You’re a CISO who’s prepared hard for your cybersecurity Board presentation, covering the company’s Top 10 Risks. To make the stakes higher, it’s annual budget time. You enter the boardroom, PowerPoint under control (you think), and are introduced to the new member of the Board.
Wait a minute, those ears, those eyebrows, that bowl haircut…it’s Spock! The half-human, half-Vulcan, all-logical science officer of the ship Enterprise (from the original TV series when he was even smarter).
You start to give your talk about threats and vulnerabilities–and the only supporting document you have is your do-it-yourself, subjective list of top risks. Illustrated by a heat map, red for high, yellow for medium, green for low risk.
Spock might be okay with you speaking to threats and vulnerabilities. But that subjective list of top risks, Spock would not accept.
He would have a lot of questions, and the conversation might go something along the lines of:
Spock: How did you come up with the ranking of the risk – what model are you basing this on?
Mr. CISO: Well, I’m basing it on my personal experience as a CISO and I feel like these are our top risks.
Spock mutters under his breath: May I say that I have not thoroughly enjoyed serving with humans? I find their illogic and foolish emotions a constant irritant.
Spock: What assumptions did you make? What makes ‘Risk X’ more of a concern than ‘Risk Y’?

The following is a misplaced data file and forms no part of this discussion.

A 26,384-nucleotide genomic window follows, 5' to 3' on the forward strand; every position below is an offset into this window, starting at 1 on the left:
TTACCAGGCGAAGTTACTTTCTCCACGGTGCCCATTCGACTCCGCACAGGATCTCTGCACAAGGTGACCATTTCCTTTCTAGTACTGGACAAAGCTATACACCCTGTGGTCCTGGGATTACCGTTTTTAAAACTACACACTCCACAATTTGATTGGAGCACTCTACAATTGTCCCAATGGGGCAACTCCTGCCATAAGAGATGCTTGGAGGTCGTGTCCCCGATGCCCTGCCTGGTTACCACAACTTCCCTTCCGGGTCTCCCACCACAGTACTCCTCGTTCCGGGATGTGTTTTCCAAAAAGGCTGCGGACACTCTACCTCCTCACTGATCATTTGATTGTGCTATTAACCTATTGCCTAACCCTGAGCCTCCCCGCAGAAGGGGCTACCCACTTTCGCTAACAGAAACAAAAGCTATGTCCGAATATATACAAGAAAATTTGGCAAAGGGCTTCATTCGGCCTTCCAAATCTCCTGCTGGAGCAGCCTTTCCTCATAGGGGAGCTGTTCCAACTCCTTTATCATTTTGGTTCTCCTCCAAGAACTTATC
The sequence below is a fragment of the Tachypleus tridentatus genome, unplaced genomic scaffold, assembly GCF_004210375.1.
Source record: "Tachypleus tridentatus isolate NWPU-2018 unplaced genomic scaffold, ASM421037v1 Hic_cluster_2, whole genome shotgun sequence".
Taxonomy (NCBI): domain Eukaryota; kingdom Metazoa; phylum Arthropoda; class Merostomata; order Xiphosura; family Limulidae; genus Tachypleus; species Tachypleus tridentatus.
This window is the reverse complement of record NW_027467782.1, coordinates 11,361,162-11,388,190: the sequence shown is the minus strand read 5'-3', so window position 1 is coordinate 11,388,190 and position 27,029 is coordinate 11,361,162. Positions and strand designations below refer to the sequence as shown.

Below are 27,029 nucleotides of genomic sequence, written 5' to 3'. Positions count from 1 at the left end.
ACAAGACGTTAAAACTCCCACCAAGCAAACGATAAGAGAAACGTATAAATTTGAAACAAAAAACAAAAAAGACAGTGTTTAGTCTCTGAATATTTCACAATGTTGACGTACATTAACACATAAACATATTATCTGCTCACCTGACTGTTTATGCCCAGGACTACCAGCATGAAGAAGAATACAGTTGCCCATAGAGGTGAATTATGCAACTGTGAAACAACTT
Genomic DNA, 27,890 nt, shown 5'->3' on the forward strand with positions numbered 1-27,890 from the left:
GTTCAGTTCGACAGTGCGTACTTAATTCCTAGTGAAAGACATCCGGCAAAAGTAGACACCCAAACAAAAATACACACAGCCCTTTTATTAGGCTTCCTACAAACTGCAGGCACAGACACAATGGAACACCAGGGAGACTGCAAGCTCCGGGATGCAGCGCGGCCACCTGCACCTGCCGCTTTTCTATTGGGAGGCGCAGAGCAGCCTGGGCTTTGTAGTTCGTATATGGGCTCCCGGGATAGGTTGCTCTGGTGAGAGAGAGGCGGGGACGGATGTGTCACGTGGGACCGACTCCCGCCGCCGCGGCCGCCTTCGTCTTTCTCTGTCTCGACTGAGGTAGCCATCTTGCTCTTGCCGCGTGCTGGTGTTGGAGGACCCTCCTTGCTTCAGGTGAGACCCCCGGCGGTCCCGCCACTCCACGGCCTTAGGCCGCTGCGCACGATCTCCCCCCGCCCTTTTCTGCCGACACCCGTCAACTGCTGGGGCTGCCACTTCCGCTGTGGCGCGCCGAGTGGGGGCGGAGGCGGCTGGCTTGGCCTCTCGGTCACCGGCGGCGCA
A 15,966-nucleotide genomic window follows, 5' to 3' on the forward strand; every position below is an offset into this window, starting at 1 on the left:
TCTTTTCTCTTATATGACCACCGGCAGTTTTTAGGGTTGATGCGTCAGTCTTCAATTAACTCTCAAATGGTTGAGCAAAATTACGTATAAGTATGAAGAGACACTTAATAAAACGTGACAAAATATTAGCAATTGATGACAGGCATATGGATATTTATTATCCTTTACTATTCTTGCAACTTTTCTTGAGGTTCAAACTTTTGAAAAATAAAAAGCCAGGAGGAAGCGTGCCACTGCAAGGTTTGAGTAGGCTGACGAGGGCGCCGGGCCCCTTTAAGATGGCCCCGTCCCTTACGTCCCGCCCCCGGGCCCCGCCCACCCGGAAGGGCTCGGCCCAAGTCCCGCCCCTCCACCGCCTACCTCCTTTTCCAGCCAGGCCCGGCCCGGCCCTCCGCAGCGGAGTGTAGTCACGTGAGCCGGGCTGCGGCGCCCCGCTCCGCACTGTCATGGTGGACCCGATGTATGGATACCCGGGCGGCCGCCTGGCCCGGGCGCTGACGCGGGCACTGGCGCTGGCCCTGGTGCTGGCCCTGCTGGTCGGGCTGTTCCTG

Mr. CISO: Well, I think that some of these are going to be some emerging risks in the next year – so I figured I should add them to the list.
Spock: Insufficient facts always invite danger – should you re-evaluate that?
You go on to make your pitch for a $30 million budget, but suddenly the room goes black as you feel a Vulcan neck pinch.
Hey, wake up!
You’re not really presenting to the Board with nothing but a heat map. That was just a bad dream.
Except the part about Spock – he really is on the Board.
But you’re confident because you can present the following reports:
Showing the aggregate annualized loss exposure for the company
Showing how much risk was reduced last year with the allocated budget
Good thing you completed this report on the RiskLens Cyber Risk Quantification application. So this time the conversation goes like this:
Spock: What model is this based on?
Mr. CISO: This is based on Factor Analysis of Information Risk (FAIR). FAIR is the only international (and inter-galactic) standard quantitative model for cyber security and operational risk.
Spock: Where did the numbers come from? What assumptions did you make?
Mr. CISO: Let’s go into the application to this specific analysis and see where the data came from and the assumptions we made.
Now that Spock has the answers to his questions, he takes a closer look at the graphs. From the first graph, Spock would see that the average annualized loss exposure was $228.5M.
From the second, Spock would also see there was an average risk reduction of $183.8M for the year with $30.6M you had in your budget. Now you have justified your budget and shown the value that you’re providing.
The only words Spock would have at this point would be “live long and prosper” with the four-finger hand salute that means a yes for your budget request.